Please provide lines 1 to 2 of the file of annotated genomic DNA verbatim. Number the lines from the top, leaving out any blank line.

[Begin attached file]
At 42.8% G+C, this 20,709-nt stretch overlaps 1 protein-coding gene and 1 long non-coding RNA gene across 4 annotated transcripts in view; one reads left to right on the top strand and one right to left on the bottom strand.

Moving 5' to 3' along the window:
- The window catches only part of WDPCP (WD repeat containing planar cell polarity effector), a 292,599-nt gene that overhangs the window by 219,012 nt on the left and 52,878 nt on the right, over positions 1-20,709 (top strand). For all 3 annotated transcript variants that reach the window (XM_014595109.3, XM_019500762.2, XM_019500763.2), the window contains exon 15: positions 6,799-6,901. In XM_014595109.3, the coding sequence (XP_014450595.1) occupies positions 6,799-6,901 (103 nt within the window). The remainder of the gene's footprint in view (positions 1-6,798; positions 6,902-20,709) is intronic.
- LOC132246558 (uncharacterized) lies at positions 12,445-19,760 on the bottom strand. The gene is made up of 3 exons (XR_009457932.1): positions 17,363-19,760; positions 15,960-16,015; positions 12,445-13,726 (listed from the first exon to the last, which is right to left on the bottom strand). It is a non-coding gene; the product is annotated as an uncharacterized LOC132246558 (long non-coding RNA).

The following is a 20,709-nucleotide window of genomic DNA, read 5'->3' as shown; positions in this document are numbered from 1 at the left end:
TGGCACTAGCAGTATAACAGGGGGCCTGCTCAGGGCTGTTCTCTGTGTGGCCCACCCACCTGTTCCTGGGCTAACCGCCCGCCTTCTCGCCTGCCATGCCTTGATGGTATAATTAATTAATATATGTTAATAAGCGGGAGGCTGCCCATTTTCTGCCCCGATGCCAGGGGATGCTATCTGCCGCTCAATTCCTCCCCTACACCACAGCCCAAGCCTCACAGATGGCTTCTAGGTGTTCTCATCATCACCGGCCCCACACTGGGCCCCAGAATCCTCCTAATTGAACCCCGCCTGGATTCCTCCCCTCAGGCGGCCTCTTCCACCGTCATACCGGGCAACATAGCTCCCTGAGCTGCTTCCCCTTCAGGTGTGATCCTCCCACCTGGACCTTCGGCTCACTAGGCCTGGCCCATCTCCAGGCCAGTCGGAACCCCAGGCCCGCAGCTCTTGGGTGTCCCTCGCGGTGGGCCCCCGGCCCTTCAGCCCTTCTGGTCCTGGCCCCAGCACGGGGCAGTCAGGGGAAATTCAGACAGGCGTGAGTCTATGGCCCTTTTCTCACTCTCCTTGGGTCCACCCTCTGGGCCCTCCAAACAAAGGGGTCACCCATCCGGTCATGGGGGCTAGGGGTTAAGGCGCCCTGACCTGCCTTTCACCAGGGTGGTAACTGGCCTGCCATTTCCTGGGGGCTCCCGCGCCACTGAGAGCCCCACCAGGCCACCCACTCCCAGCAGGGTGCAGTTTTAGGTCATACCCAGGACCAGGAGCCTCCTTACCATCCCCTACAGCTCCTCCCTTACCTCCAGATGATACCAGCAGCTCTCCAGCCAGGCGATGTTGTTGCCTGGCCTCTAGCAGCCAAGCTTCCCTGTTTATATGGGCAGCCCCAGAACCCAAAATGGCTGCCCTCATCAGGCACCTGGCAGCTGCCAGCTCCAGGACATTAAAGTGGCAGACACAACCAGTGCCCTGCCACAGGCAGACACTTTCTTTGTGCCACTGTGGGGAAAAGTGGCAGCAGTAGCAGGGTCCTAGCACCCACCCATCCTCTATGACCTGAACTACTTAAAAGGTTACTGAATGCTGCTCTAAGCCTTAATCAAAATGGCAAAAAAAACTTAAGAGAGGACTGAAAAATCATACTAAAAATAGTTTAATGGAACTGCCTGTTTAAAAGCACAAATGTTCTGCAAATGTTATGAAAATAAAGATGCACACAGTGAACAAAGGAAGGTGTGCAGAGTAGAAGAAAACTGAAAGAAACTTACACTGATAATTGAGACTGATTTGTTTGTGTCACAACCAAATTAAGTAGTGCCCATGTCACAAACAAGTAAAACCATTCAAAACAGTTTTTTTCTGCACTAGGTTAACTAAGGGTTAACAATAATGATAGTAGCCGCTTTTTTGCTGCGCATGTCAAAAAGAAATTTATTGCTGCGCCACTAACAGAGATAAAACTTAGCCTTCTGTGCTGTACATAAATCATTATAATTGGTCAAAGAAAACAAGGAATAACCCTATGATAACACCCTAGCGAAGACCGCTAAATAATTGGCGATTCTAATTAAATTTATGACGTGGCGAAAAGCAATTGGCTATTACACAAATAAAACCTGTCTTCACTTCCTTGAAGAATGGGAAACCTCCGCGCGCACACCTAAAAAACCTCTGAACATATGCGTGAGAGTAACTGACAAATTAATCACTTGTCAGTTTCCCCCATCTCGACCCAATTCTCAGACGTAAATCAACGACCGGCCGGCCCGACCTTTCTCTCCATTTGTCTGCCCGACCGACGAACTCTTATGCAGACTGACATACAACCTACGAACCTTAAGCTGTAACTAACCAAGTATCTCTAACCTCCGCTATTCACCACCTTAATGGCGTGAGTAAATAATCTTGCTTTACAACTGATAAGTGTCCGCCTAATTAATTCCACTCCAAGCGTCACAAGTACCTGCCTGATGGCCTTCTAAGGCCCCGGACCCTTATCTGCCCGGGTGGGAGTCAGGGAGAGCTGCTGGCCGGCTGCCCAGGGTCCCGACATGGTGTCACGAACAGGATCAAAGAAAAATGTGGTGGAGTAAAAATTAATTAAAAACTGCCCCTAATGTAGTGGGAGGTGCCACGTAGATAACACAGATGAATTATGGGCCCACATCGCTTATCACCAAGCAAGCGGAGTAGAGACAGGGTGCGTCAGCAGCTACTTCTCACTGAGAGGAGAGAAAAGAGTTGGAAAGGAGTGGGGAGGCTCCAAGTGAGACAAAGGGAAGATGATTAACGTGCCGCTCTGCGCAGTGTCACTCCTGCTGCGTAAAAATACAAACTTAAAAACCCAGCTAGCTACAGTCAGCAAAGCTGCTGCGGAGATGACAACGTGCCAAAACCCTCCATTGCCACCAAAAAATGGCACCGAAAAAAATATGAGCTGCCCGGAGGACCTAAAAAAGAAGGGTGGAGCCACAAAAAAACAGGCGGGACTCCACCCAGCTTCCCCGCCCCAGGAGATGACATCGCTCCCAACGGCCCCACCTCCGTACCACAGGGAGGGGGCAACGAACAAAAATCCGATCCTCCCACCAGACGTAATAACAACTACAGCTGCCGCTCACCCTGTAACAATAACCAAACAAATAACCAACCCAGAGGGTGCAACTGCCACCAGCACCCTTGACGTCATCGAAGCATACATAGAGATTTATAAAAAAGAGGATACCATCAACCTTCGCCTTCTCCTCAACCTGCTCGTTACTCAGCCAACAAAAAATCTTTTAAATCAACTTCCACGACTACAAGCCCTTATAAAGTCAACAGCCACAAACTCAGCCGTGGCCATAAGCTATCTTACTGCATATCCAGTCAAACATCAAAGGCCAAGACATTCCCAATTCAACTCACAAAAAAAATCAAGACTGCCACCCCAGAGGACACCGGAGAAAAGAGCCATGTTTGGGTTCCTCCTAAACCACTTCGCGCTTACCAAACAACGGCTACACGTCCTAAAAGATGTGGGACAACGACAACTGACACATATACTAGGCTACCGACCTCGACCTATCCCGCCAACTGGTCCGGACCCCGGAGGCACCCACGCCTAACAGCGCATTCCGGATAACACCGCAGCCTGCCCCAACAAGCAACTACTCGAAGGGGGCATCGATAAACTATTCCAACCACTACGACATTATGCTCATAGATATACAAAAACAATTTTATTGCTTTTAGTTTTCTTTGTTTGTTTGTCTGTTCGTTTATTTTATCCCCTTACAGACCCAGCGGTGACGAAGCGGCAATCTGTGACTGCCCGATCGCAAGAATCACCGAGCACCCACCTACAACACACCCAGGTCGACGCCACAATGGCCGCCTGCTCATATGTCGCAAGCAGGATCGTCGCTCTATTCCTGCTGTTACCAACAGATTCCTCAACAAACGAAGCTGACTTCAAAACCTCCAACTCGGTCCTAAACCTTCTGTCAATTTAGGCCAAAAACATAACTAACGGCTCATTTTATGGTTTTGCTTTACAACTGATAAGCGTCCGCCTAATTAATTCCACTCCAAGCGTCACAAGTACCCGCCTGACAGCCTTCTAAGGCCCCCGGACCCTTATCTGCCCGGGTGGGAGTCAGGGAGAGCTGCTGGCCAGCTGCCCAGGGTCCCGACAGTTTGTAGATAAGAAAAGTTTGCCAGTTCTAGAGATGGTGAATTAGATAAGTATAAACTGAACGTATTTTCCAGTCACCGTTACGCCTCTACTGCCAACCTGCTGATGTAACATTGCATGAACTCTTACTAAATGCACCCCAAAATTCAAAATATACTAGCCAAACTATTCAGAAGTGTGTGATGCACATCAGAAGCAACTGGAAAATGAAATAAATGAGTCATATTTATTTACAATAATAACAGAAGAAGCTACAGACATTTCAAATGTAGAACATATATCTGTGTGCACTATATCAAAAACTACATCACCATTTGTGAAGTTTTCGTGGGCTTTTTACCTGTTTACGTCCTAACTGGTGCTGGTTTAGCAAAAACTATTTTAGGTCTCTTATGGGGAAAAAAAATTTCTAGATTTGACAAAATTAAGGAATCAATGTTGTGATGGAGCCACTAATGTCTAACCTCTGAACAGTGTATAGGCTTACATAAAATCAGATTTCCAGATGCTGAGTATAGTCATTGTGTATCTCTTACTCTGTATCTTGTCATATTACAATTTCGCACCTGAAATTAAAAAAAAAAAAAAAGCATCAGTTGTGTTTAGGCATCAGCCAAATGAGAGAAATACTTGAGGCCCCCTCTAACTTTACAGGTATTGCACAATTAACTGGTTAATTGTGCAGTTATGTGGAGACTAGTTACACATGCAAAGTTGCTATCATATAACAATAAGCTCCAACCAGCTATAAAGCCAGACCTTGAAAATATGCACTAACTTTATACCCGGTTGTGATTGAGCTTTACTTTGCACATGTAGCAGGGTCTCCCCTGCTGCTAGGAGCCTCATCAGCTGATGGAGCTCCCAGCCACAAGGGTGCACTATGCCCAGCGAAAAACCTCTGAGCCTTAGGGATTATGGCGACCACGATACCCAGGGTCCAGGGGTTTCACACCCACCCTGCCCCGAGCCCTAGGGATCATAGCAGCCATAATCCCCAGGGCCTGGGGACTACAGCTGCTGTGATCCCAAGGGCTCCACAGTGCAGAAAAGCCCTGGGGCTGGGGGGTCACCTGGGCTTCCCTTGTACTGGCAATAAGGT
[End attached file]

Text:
At 42.8% G+C, this 20,709-nt stretch overlaps 1 protein-coding gene and 1 long non-coding RNA gene across 4 annotated transcripts in view; one reads left to right on the top strand and one right to left on the bottom strand.

Moving 5' to 3' along the window: